We all know how hesitant people can be to confront the idea of estate planning in the first place. Maybe it’s the idea of confronting their own mortality… maybe they’re superstitious about tempting fate… maybe it’s just not fun. Whatever the reason, it can be hard to get clients into the office in the first place.
And once they’re in, and the first set of documents is signed, they seem to have a false sense of security. People seem to be under the delusion that estate planning is a one-time proposition, and that once the plan is in place, they can breathe a sigh of relief and go on about the rest of their lives.
So, even when they’re invited back to do an estate plan review, they don’t always see the need. We ask if anything has changed, and they’re quick to tell us no.
Of course, we know that nothing could be farther from the truth. Circumstances are constantly changing, both within our clients’ personal lives and in our society as a whole, which have an impact – and can derail even the best laid plans.
The problem is that our clients aren’t aware of all the factors that go into an effective estate plan, so they don’t know what might necessitate a change to their plan. They often don’t have enough of a knowledge base to effectively answer the question, “what’s changed?” And they’re not supposed to know… unless they’re estate planning attorneys themselves. That’s our job, not theirs.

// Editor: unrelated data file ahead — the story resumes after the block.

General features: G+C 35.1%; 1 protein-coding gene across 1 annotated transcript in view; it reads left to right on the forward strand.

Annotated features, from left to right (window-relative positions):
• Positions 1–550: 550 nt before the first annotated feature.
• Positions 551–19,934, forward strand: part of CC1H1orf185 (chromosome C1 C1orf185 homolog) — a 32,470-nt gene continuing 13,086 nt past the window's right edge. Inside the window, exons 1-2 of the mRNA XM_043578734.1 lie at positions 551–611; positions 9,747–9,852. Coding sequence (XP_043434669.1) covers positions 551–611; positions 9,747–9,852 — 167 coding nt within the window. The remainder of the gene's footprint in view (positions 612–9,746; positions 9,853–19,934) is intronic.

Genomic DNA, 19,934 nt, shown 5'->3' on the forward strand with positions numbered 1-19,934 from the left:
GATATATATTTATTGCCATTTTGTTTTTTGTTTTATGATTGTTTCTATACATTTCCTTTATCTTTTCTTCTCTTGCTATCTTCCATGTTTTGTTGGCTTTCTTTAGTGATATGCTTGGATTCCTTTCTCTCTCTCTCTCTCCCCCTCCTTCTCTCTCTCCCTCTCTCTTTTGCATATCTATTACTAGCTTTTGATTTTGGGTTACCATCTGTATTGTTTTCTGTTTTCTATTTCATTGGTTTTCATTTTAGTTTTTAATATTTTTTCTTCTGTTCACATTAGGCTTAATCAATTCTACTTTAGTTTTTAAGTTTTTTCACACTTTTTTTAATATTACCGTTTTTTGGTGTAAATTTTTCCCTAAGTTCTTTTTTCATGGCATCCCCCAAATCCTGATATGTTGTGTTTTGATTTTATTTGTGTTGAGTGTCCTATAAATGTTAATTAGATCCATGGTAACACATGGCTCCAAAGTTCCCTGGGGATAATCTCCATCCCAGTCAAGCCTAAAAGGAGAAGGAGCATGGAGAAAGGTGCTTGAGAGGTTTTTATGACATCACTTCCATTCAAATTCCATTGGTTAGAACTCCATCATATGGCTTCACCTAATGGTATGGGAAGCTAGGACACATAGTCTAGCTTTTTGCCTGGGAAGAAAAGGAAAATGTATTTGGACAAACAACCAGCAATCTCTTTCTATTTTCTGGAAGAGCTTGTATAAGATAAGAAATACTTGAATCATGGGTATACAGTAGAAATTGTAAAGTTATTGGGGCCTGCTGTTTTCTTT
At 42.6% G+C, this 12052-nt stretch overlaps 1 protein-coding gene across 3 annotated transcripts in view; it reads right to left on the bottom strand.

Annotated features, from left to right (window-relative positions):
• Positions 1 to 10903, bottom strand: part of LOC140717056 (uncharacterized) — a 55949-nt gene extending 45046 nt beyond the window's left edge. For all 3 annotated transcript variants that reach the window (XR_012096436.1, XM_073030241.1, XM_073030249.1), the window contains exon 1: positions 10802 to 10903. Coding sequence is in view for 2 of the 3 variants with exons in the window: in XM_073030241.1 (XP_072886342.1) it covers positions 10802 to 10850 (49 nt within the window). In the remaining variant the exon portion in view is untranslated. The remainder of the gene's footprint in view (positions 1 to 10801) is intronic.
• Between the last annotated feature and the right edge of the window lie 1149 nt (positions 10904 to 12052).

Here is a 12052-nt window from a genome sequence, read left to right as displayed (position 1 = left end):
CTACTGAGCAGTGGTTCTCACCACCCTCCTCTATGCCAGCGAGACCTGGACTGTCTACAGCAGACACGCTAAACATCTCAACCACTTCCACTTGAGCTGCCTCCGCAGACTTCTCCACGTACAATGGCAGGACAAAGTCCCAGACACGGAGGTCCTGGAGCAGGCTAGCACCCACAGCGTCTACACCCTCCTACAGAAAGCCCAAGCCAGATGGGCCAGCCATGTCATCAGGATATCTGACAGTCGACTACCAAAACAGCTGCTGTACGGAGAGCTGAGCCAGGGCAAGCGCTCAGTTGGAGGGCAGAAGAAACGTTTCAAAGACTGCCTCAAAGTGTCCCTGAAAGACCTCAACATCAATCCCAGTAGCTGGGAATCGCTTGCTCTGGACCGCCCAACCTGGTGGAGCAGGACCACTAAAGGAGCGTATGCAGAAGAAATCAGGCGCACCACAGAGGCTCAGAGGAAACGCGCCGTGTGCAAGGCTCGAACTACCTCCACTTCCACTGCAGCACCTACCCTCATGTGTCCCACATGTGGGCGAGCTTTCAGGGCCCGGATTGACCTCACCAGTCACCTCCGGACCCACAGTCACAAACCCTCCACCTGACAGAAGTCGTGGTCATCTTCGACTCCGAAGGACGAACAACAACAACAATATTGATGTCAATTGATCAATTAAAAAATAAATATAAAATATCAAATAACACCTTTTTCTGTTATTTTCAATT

So, how do we bridge the gap between our technical knowledge and good intentions, and our clients’ desire for an effective estate plan and lack of awareness that they may need to come see us?
I think it all goes back to the relationship we build with our clients. They need to know that we care about them and their families, and we’re watching out for them. If we’re taking an interest in the developments in their lives, and staying in contact with them on a regular, consistent basis, they’ll be more inclined to let us in on developments that we can help them with. And we’ll have an open line of communication to educate them about shifts in the law, or a new and better strategy that might work for them.
What’s your approach? How does your firm get clients to update their estate plans?
Sanford M. Fisch
CEO & Co-Founder
American Academy of Estate Planning Attorneys, Inc.
6050 Santo Rd., Ste. 240
San Diego, CA 92124